OneWebSQL at 33rd Degree

33rd Degree is an annual international Java conference. This year it was organized in Warsaw, on March 13-15. The OneWebSQL team was there in force, discussing developer solutions and current trends in Java application development, and attending conference sessions.

More team members could attend this year because the conference was held in Warsaw, where we all live. There was Marek from e-point Localization Platform (affectionately called Lion), Ania and Iwona from the marketing department, and Jarek from the sales department, who stood out in a suit. :) From the OneWebSQL team, we had planned that Tomek, the product manager, would be at the conference on both Wednesday and Thursday, Rafał would be there on Wednesday and I would be there on Thursday. Unfortunately, our plans didn't work out again for health issues. This time it was Rafał who got sick and missed the conference.


I couldn't get to the conference until late in the afternoon so for most of the day Tomek was doing the honors.
OneWebSQL Product Manager at work
Here is what Tomek said: "It was a real pleasure to talk to so many sharp-minded people from all over the world. We've talked about so many interesting things, not only OneWebSQL related: what kind of systems do we build, how we program, what's hot in technology. It was exhausting but very satisfying. Gosh, I love my work!"

I came just after lunch and the first lecture I went to was Marek Berkan's talk Wielojęzykowość w aplikacjach J2EE (Multilanguage sites in J2EE). Marek talked about our largest system which runs in nearly 30 countries and how we deal with multiple languages used in each country version. The talk wasn't only about the programming issues but also about "social" issues of collaboration between various different professions: programmers, project managers, and translators. The lecture also explained the origins of our newest product e-point Localization Platform (L10n).
Marek Berkan lecture
Marek is my colleague so obviously I'm biased but I enjoyed the talk. His lecture was interesting, direct and to the point.

The other talk I attended was Backbone 101 by Nathaniel Schutta. Backbone is a Javascript library that helps you create rich UIs in Javascript. Rafał has been very enthusiastic about it so I felt encouraged to hear the talk. The talk began with an introduction about the GUI application architecture and how it changed though the years. I usually enjoy historical perspective on computer software but this time it was a tad too long (20 minutes of an hour-long lecture). After 10 minutes I was wondering "When do we get to Javascript? We're still in 1980s". The Javascript part was OK. I liked the library; it looks neat, straightforward, and declarative. I can see why Rafał likes it so much. I missed the last ten minutes of the lecture, as I had to leave early (Wednesdays are busy).

Thursday: functional programming and the quiz

The first talk I went to was ClojureScript by Tim Berglund. ClojureScript is a dialect of Clojure which compiles to Javascript. I have very mixed feelings about this lecture. The presentation gods were certainly against the speaker that day. The talk began with about 20 minutes showing the basic syntax and concepts of Clojure. I program in Clojure so I was familiar with the basics. A large part of audience didn't know Clojure so an intro like this was inevitable. Then there were another 20 minutes on Noir (Clojure web framework) configuration. We use a very similar framework at e-point so again nothing new for me. Finally, the last 15 minutes were on proper ClojureScript, except that something in the configuration failed and the code examples didn't work. All in all, I was disappointed. I went to see ClojureScript at work and I didn't get much of it. On the other hand, I know that Tim Berglund is a good speaker. What he showed, he showed well. The examples were well-chosen, the talk was well-paced. I will probably go to his other talks in the future.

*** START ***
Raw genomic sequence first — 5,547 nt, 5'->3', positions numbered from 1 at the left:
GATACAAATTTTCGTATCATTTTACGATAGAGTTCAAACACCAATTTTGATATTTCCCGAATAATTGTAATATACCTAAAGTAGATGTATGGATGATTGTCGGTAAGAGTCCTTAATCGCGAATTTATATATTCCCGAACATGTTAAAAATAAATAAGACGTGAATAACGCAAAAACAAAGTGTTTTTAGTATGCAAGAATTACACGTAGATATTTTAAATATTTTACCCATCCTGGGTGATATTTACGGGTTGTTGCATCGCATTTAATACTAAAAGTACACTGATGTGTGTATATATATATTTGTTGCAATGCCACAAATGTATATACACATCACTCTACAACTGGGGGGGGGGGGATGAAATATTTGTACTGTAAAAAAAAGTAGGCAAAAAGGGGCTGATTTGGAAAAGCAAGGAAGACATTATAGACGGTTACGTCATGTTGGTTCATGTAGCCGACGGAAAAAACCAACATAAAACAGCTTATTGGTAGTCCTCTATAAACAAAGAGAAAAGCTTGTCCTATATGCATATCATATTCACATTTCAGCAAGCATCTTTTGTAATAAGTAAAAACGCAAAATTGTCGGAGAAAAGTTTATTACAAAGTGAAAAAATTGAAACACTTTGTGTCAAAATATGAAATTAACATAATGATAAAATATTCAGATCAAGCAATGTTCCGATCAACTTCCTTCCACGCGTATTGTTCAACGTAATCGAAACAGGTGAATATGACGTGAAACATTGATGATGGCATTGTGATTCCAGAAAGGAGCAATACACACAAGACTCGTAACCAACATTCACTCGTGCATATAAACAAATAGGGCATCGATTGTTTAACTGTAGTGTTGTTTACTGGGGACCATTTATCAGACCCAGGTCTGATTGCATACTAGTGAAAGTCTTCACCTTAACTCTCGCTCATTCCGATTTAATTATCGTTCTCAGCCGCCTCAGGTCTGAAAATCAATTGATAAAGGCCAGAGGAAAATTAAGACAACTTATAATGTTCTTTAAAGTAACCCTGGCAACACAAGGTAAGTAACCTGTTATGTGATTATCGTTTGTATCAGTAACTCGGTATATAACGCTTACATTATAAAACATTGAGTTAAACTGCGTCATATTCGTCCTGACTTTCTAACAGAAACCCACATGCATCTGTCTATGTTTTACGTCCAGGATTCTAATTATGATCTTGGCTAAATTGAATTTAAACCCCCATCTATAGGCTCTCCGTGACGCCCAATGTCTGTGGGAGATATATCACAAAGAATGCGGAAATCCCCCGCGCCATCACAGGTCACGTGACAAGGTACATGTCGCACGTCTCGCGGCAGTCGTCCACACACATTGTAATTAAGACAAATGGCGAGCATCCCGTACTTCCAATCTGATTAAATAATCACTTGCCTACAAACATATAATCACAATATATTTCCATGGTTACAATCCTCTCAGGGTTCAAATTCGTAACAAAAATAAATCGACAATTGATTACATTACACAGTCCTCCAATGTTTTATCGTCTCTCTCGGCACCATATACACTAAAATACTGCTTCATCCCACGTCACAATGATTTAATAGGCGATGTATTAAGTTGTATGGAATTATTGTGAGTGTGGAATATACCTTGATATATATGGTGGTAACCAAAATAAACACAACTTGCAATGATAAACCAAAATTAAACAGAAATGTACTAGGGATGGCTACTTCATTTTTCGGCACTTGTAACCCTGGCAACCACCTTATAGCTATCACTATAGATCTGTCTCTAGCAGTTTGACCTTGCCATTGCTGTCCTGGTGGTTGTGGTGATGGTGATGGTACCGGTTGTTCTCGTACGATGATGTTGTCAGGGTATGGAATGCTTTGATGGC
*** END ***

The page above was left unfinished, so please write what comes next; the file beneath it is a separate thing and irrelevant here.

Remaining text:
The other talk I went to was Programming with Lambda Expressions in Java by Venkat Subramanian. I was told that this guy is a Java community superstar and the crowd in the room confirmed it. In the talk Venkat presented the basic concepts of lambda expressions/functional programming in the syntax of Java 8. I can see why he is so popular. The talk was funny, the speaker had very good connection with the audience. He was obviously very well prepared, the examples he gave were thought through. Venkat is a great teacher. I finally understood why laziness is so important in functional programming. Also, I can't wait for Java 8. The Java code has never looked so neat and concise.

Thursday was also the day of the OneWebSQL Quiz. There were two easy questions on OneWebSQL syntax.
Answer sheets
There were five prizes, each consisting of a one-year OneWebSQL commercial license and e-point gadgets. The winners were chosen at random. This was the first time we organized a contest during a conference and I think it worked out well. There were over 50 participants. We have to work more on the drawing rules. We had to draw several times until we found the winners who were present during the drawing. Thanks to everyone who took part in the contest! What did you think about our quiz?


Hats off to the organizers for their hard work. It's not easy to handle 800+ participants but they did it brilliantly. Well-known speakers, delicious lunches, a plethora of refreshments. My only complaint is: why were there zero female technical speakers? There was only Katrin Hippler from elance but her lecture Start as a Freelance Developer - Become an Entrepreneur was (I assume) not technical.

What did you like most at 33rd Degree?

Check out Marek Berkan's report on 33rd Degree on his private blog. (The blog is in Polish.)